It is so wonderful to gather with family and friends on holidays, and at other special times.
I want to share a special tablecloth that I received from my great aunt's hope chest. My great aunt never married, and she passed away when I was a very young newlywed-- back in the early eighties. She was a wonderful lady who loved to read, learn, and visit with her family and friends. She also really loved to cook, and do handiwork. She could cook up the best meals one could ever imagine, and yet her kitchen was so small one could barely fit more than one person in it. It was tiny, and yet she had the house built to her design specifications. I guess she wanted to do the work alone! I can't even imagine what she would have thought of today's modern women and men demanding large kitchens. Come to think of it, her previous home before the one she built had a rather large kitchen, and yet she chose to build a home with a tiny one. Interesting!
My aunt also did a bit of handiwork, as she called it, which meant embroidery. I recall she subscribed to a magazine called "Workbasket". In the mid 1950's, she started a tablecloth tradition in her home. When you would visit for a meal, one would sign the tablecloth, and my aunt would later embroider your name so it would be there for future guests to see and enjoy. Most guests also added the date after their signature, and some added their address or at least their city. I wanted to share a tiny bit of the tablecloth with you today.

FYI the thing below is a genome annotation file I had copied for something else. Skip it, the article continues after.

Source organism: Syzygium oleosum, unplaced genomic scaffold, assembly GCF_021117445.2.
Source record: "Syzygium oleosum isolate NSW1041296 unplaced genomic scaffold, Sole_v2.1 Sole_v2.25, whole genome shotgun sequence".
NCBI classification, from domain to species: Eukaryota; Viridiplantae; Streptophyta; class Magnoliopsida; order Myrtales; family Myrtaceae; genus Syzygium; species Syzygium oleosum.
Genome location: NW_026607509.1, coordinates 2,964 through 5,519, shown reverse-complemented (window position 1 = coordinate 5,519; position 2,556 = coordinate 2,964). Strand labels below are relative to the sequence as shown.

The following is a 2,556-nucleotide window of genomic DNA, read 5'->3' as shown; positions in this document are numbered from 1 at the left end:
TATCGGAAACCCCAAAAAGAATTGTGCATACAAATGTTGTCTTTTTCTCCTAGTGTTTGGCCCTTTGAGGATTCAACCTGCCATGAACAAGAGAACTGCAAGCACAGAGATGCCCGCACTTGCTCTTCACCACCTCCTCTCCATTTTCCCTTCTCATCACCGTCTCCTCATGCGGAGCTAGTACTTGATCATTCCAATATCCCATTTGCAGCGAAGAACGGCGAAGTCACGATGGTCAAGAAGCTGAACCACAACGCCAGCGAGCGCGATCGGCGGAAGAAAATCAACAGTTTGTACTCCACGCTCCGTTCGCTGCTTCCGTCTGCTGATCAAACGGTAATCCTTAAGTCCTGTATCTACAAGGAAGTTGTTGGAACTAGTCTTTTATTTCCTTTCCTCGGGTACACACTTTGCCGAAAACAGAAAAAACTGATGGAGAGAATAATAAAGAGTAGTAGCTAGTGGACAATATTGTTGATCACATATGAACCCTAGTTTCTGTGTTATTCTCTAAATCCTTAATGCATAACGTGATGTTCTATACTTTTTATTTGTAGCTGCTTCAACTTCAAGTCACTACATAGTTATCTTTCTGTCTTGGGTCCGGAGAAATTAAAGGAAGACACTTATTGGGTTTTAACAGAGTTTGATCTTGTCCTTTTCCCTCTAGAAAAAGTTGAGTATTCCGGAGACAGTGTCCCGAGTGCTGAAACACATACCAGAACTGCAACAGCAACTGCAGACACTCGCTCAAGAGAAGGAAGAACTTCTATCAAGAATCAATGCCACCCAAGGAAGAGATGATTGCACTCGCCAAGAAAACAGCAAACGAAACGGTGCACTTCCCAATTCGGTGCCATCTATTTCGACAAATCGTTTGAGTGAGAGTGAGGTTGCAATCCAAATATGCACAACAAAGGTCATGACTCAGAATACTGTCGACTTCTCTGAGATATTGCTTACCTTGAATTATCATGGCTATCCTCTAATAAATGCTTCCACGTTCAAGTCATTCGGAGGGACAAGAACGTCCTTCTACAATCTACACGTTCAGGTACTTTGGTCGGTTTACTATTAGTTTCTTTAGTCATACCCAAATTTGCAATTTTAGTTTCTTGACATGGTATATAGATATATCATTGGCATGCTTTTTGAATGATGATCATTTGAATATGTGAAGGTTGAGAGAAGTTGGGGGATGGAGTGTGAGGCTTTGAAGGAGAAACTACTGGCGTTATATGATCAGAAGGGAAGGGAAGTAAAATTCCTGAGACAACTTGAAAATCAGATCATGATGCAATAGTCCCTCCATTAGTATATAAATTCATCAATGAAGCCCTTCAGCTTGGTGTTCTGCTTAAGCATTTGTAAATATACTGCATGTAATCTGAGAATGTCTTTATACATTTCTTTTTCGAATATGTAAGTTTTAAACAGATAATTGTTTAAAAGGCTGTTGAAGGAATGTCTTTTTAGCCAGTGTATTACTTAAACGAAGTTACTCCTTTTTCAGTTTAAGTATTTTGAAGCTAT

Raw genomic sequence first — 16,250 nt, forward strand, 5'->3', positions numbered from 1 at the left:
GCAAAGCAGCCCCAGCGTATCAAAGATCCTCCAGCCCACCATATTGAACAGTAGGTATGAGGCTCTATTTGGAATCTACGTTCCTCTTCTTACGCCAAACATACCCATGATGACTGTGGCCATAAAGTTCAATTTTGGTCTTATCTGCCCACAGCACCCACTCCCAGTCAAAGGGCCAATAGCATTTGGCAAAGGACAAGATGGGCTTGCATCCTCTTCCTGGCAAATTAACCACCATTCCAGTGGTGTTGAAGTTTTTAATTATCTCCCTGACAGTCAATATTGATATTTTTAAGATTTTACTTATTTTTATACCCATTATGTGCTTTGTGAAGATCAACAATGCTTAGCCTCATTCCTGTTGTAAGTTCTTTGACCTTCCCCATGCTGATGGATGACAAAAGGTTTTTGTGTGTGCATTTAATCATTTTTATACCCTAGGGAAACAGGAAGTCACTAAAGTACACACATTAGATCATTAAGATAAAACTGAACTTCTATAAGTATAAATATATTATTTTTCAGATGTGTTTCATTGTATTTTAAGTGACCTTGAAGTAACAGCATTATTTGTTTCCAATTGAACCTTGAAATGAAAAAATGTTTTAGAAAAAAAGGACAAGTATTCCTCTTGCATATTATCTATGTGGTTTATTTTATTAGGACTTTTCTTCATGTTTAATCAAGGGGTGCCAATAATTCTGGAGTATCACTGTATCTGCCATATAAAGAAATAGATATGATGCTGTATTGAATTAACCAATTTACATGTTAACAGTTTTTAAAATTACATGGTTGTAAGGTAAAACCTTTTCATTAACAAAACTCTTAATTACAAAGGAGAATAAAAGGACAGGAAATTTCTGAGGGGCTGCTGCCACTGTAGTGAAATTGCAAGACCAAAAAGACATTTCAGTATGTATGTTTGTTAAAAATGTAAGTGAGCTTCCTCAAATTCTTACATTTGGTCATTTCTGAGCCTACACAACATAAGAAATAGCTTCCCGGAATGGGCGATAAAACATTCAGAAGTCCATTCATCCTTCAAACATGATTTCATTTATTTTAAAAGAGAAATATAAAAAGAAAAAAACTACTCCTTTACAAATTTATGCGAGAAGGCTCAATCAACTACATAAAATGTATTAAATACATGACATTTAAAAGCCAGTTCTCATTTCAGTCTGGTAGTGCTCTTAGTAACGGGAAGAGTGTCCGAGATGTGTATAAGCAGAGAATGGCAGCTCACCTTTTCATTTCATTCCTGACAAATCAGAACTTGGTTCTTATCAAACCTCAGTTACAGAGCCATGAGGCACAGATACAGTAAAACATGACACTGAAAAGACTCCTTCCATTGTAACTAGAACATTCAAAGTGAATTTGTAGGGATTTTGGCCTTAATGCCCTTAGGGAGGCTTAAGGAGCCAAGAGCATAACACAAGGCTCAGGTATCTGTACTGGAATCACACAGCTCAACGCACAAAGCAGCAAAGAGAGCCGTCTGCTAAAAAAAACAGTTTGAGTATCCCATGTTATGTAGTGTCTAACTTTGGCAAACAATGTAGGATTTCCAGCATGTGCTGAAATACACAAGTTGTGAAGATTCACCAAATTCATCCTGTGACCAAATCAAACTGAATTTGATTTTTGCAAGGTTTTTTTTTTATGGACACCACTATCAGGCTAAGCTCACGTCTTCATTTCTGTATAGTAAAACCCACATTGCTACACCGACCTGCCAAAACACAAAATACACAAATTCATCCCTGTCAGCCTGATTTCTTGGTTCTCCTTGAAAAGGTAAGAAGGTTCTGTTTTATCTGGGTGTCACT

Here's a few peeks at the tablecloth:
This one makes me chuckle, as it appears Richard's nickname is "Gravedigger". I know my uncle (her brother) was employed at a cemetery, so perhaps he truly was a person who dug graves.
This next part was written in 1963, and it includes my late brother's name. He was in about first grade when he wrote it. My name is to the right, but I am sure my mom wrote it for me as this is her writing. I would have only been pre-school age so I am sure it wasn't from my own hand.
This lady's printing is so nice and clear, and it's fun seeing the year so plainly, too.
Last of all, you can see my aunt's name at the bottom, and the year she started it. I love that the tablecloth is trimmed with rows of rick rack. I so loved rick rack when I was a little girl!
I think I need to go buy another tablecloth of my own, and start this tradition again in our family. Wouldn't it be fun to see the signatures grow over the years.
As best I can figure, she kept this tablecloth going for just about ten years. What a fun idea!